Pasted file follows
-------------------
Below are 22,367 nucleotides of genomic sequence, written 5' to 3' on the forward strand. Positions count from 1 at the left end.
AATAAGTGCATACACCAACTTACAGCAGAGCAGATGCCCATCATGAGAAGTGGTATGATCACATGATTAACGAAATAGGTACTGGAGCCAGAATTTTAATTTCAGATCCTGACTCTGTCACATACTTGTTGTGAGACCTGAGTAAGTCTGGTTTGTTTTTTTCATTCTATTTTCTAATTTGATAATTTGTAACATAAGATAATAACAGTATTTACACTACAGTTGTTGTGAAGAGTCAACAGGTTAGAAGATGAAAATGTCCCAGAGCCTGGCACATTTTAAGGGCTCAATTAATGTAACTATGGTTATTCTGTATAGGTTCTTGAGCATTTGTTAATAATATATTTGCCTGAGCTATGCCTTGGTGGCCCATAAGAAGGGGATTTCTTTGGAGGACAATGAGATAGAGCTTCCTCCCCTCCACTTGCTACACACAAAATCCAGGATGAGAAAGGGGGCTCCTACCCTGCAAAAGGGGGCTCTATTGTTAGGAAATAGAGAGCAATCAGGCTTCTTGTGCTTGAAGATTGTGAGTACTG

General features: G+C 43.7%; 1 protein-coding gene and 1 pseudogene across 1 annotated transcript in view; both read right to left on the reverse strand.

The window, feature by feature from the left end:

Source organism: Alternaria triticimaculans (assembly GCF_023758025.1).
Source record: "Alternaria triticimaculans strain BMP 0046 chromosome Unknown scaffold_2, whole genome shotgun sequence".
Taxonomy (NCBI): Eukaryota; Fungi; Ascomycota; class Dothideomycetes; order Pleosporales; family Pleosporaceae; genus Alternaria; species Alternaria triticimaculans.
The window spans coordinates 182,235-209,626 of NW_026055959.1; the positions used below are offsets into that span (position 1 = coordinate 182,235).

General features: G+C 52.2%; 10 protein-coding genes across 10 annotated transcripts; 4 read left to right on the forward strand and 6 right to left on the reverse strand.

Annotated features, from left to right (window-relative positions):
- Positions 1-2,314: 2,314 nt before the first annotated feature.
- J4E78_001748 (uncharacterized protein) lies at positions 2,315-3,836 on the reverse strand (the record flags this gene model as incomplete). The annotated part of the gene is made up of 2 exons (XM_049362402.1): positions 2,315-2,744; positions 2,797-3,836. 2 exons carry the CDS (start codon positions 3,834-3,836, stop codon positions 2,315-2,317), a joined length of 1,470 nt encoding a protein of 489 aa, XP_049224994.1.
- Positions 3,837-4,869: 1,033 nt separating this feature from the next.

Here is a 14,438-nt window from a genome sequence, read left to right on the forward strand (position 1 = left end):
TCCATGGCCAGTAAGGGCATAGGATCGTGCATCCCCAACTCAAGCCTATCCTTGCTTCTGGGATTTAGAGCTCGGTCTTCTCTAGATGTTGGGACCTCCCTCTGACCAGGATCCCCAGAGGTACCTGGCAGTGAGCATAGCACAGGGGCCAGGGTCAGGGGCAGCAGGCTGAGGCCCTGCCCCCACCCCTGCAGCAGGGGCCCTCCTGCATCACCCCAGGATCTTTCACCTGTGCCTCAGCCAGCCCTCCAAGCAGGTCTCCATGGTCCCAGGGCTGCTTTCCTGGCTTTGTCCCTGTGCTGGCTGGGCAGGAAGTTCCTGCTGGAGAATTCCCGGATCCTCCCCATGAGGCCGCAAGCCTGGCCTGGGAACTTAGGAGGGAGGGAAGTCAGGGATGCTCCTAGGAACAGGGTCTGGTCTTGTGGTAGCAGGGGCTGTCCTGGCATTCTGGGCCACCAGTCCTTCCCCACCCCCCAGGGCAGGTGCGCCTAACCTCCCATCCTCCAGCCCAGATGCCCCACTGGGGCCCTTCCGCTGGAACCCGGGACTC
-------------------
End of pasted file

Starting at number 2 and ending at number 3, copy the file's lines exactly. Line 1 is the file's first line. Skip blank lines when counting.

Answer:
AATAAGTGCATACACCAACTTACAGCAGAGCAGATGCCCATCATGAGAAGTGGTATGATCACATGATTAACGAAATAGGTACTGGAGCCAGAATTTTAATTTCAGATCCTGACTCTGTCACATACTTGTTGTGAGACCTGAGTAAGTCTGGTTTGTTTTTTTCATTCTATTTTCTAATTTGATAATTTGTAACATAAGATAATAACAGTATTTACACTACAGTTGTTGTGAAGAGTCAACAGGTTAGAAGATGAAAATGTCCCAGAGCCTGGCACATTTTAAGGGCTCAATTAATGTAACTATGGTTATTCTGTATAGGTTCTTGAGCATTTGTTAATAATATATTTGCCTGAGCTATGCCTTGGTGGCCCATAAGAAGGGGATTTCTTTGGAGGACAATGAGATAGAGCTTCCTCCCCTCCACTTGCTACACACAAAATCCAGGATGAGAAAGGGGGCTCCTACCCTGCAAAAGGGGGCTCTATTGTTAGGAAATAGAGAGCAATCAGGCTTCTTGTGCTTGAAGATTGTGAGTACTG

General features: G+C 43.7%; 1 protein-coding gene and 1 pseudogene across 1 annotated transcript in view; both read right to left on the reverse strand.